Living Icons – St. Basil and St. Gregory

St. Gregory of Nazianzus was a long-time friend of St. Basil of Caesarea, (and interestingly, they are the traditional authors of the two most commonly used Coptic liturgies). They met as students in Athens as young men, and so began a friendship which would see them banding together in opposition of Church corruption, Arianism and Roman emperors, as all of these threatened to tear the Church apart. A rather unfortunate dispute arose between the two towards the end of Basil’s life, but they seem to have made up with one before Basil died in 379 AD. Gregory subsequently wrote a glowing eulogy for Basil, which (to my mind at least) is one of the most powerful pieces of Christian literature ever written. Why? I’ll let Gregory’s flowing prose and uncompromising style speak for itself – the following passage is the source of a story for which Basil has become especially famous. Some context first though: Basil’s refusal to accept Emperor Valens’ Arianism (understandably) attracted the emperor’s ire. In this passage, Basil has been summoned to appear before the Emperor’s prefect, called Modestus, and give an account for his opposition of the Emperor. But Basil, being Basil, is not easily intimidated …

(Look out especially for Basil’s now famous riposte, “Perhaps you have never before met a bishop”, rendered rather weakly in this translation. He seems to have been a rather witty fellow.)

Byzantine icon of St. Basil of Caesarea and St. Gregory of Nazianzus

Though [Modestus] raged against the Church, and assumed a lion-like aspect, and roared like a lion till most men dared not approach him, yet our noble prelate [Basil] was brought into or rather entered his court, as if bidden to a feast, instead of to a trial. How can I fully describe, either the arrogance of the prefect or the prudence with which it was met by the Saint. What is the meaning, Sir Basil, he said, addressing him by name, and not as yet deigning to term him Bishop, of your daring, as no other dares, to resist and oppose so great a potentate?In what respect? said our noble champion, and in what does my rashness consist? For this I have yet to learn.In refusing to respect the religion of your Sovereign, when all others have yielded and submitted themselves?Because, said he, this is not the will of my real Sovereign; nor can I, who am the creature of God, and bidden myself to be God, submit to worship any creature.And what do we, said the prefect, seem to you to be? Are we, who give you this injunction, nothing at all? What do you say to this? Is it not a great thing to be ranged with us as your associates?You are, I will not deny it, said he, a prefect, and an illustrious one, yet not of more honour than God. And to be associated with you is a great thing, certainly; for you are yourself the creature of God; but so it is to be associated with any other of my subjects. For faith, and not personal importance, is the distinctive mark of Christianity.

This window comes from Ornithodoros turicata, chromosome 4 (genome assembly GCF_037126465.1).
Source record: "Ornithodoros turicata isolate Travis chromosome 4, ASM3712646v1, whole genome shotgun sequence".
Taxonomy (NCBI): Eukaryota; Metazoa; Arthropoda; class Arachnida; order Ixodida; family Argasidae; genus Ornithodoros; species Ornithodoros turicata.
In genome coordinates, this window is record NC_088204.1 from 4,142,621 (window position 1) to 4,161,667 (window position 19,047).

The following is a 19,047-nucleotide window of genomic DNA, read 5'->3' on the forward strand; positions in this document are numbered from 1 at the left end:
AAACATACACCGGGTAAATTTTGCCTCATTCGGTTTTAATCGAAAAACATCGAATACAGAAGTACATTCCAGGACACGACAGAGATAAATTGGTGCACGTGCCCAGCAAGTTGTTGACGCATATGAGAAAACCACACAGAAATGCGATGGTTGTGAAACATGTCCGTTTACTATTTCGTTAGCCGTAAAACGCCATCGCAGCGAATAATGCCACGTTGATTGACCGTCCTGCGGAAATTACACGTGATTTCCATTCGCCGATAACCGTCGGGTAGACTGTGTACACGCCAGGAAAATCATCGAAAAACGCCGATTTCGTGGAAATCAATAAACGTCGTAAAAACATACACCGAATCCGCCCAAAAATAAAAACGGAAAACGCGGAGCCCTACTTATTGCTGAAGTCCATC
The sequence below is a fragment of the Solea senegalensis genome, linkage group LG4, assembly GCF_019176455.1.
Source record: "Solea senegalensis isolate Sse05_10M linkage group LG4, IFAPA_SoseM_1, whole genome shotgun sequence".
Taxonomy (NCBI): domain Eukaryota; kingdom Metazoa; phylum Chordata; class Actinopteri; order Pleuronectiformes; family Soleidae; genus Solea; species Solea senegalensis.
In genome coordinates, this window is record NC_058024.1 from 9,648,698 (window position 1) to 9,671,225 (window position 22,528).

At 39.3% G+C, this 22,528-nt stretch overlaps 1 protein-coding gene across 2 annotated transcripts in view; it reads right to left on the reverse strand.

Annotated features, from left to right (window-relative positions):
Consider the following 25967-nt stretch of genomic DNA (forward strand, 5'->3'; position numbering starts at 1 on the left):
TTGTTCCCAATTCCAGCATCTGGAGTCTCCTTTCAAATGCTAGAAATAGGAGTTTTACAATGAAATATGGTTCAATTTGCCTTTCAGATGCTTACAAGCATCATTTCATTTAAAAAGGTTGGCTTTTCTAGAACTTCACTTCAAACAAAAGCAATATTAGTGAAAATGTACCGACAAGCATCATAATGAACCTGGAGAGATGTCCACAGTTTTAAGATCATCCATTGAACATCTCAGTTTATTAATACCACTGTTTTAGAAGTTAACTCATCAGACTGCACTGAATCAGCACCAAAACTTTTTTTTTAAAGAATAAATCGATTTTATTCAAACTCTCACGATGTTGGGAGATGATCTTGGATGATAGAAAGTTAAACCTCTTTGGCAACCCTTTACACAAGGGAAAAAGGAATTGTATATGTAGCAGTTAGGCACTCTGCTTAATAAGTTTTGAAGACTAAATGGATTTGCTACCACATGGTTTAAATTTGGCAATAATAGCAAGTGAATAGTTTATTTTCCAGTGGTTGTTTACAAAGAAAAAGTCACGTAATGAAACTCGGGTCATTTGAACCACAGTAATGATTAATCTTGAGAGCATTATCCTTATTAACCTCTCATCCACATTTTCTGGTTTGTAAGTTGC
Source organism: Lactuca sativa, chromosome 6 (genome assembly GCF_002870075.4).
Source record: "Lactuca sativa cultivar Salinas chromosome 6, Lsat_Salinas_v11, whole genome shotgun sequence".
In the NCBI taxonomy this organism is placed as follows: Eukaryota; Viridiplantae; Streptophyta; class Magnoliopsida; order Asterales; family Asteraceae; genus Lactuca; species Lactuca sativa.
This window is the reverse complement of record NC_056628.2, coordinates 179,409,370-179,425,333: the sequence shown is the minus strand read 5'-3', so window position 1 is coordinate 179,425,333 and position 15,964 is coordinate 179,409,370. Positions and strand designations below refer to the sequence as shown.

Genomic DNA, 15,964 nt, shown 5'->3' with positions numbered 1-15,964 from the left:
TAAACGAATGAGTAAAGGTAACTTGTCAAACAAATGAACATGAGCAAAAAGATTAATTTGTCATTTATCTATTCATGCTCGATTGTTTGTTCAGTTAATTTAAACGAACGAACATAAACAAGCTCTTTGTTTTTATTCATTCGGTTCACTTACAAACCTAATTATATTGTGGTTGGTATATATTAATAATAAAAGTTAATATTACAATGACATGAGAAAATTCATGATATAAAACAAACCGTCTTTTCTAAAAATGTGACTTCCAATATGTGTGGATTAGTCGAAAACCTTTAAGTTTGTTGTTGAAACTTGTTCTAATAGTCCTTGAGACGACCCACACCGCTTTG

49. Then indeed the prefect became excited, and rose from his seat, boiling with rage, and making use of harsher language.What? said he, have you no fear of my authority? Fear of what? said Basil, How could it affect me?Of what? Of any one of the resources of my power.What are these? said Basil, pray, inform me.Confiscation, banishment, torture, death.Have you no other threat? said he, for none of these can reach me. How indeed is that? said the prefect. Because, he replied, a man who has nothing, is beyond the reach of confiscation; unless you demand my tattered rags, and the few books, which are my only possessions. Banishment is impossible for me, who am confined by no limit of place, counting my own neither the land where I now dwell, nor all of that into which I may be hurled; or, rather, counting it all God’s, whose guest and dependent I am. As for tortures, what hold can they have upon one whose body has ceased to be? Unless you mean the first stroke, for this alone is in your power. Death is my benefactor, for it will send me the sooner to God, for Whom I live, and exist, and have all but died, and to Whom I have long been hastening.